All about the Pure Planet People & Power Report

A month ago, Pure Planet launched its fourth annual Pure Planet People & Power Report 2020. It is a nationally representative survey aiming to learn more about people’s attitudes towards sustainability in 21st century Britain. Pure Planet was launched in 2017, to create a better world by offering clean, renewable energy to people’s homes for less cost than fossil-burning alternatives.

What are the key takeaways from the report? 

For the report, a survey was commissioned of 2,000 people in autumn 2020. The good news is that more people feel responsible to be more sustainable. However, it clearly shows that there is a gap when it comes to wanting to be more sustainable and actually taking actions towards it. 

Three-quarters of people agree that we all have a responsibility to tackle climate change, yet only 56% say they regularly take steps to be sustainable. 17% say they’ve taken no action at all. To find answers and to reflect on the outcome of the survey, Pure Planet worked together with sustainability experts. They looked at three key considerations stopping people from taking action.

Cost - People think it costs more to live sustainably 

An important reason for this gap was due to affordability. 65% said it was more expensive to live a sustainable lifestyle and only 5% said it was cheaper. Especially among younger people this is a significant issue. 

Pure Planet presented a couple that has chosen to be more conscious and how this is saving them money. For instance, by using the kettle once a day and keeping the water in a Thermos gives them enough hot water for the day. They rarely tumble dry clothes and turn household appliances off instead of on standby. This saves them around £90 per year. Switching to renewable energy saves them also £120 compared to previous suppliers. Also, growing their vegetables on a rented 750sq ft plot outside their home for £12 per year supplies them with enough fruit and vegetables to last six months of the year, therefore saving them around £40 a month. 

This shows that with small steps and more conscious living it is possible to save money whilst being more sustainable. 

Effort- People think it’s too difficult or time consuming to live sustainably

For young people, time was a reason for being less sustainable, 21% of young people said to be too busy to act sustainably. More than two fifths (41%) are not planning to switch to renewable energy, 11% think it’s ‘too much hassle’ and 8% think it’s ‘too complicated’.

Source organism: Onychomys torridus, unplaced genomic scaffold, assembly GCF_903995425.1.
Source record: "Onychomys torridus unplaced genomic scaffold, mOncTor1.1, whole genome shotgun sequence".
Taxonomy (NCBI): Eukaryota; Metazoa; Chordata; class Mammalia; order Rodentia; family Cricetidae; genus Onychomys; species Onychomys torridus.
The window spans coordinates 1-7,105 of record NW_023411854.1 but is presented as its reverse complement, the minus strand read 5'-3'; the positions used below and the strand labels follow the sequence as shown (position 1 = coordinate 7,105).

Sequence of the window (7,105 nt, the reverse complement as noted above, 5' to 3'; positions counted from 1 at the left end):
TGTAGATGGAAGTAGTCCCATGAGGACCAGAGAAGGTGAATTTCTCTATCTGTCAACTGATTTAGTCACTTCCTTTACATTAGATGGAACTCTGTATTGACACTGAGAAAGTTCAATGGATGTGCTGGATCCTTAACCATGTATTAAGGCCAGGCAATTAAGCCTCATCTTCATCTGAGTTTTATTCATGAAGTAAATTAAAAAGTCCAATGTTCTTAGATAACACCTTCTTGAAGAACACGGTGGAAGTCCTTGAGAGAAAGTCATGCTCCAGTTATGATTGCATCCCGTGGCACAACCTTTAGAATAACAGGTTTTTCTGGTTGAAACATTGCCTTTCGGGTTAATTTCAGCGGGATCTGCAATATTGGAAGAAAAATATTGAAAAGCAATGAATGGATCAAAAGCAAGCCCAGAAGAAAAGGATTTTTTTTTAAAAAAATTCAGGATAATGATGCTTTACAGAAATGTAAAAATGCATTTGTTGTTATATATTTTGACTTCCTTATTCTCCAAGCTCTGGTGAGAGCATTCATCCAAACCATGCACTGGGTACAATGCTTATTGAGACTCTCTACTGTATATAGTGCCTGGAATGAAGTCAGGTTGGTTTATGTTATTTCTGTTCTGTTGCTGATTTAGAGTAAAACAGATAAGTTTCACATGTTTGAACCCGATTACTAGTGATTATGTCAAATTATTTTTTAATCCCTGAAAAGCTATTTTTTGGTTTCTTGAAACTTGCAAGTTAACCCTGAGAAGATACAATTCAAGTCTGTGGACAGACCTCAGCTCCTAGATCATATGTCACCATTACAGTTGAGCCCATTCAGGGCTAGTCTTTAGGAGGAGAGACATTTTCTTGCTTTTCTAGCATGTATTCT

Sacrifice - People want to see change, but they aren’t supporting the UK’s big ideas

Pure Planet finds that even when people are interested in zero waste initiatives, there is still a lack of support when it comes to solutions that could bring the UK to this goal sooner. Only 17% would support a policy that would limit how often people can fly, just 14% want added fuel tax on diesel vehicles and less than one in four (24%) support pollution reduction zones near schools and hospitals. Increase in renewable energy investments is something that people want to support (40%) for the last few years, whereas the support to ban single used plastic has dropped from 47% in 2018 to 39% in 2020. 

Who is driving change? 

More people are set to believe in industry, charities and NGOs just as much as they do the Government to drive change – 25% and 26% respectively. Yet they have the most faith in high-profile campaigners such as Sir David Attenborough and Greta Thunberg with 29% trusting them to lead us towards a greener world.

When it comes to consumers and normal citizens Pure Planet finds that older people appear to do more for everyday sustainability than the younger generation. Half of over 55s shop locally compared with a quarter of 18-34s, 49% prefer to buy fewer but longer-lasting clothes compared to 24% of younger people, and 43% of older respondents minimise single-use plastics compared to 21% of 18-34s. With that being said, the younger generation has more ambitious intentions, such as moving into a more eco-friendly house or buying electric cars. 

The COVID-19 pandemic has offered a great opportunity for young and old to work together, with younger people having moved back to their parent's place. Together, they bring together experiences of two generations, combining young ideals with their parents’ older habits to be more sustainable. 


The last year of great disruption has given a generation the opportunity to make long-lasting behavioural changes. But clearly, there are still barriers stopping us; We need to find a way to harness the energy and focus on things that have the most impact.The experts displayed in the report recommend five actions to overcome these barriers: Education, ‘make it easier’, consumer power, ‘working together’ and making sustainability the default option. 



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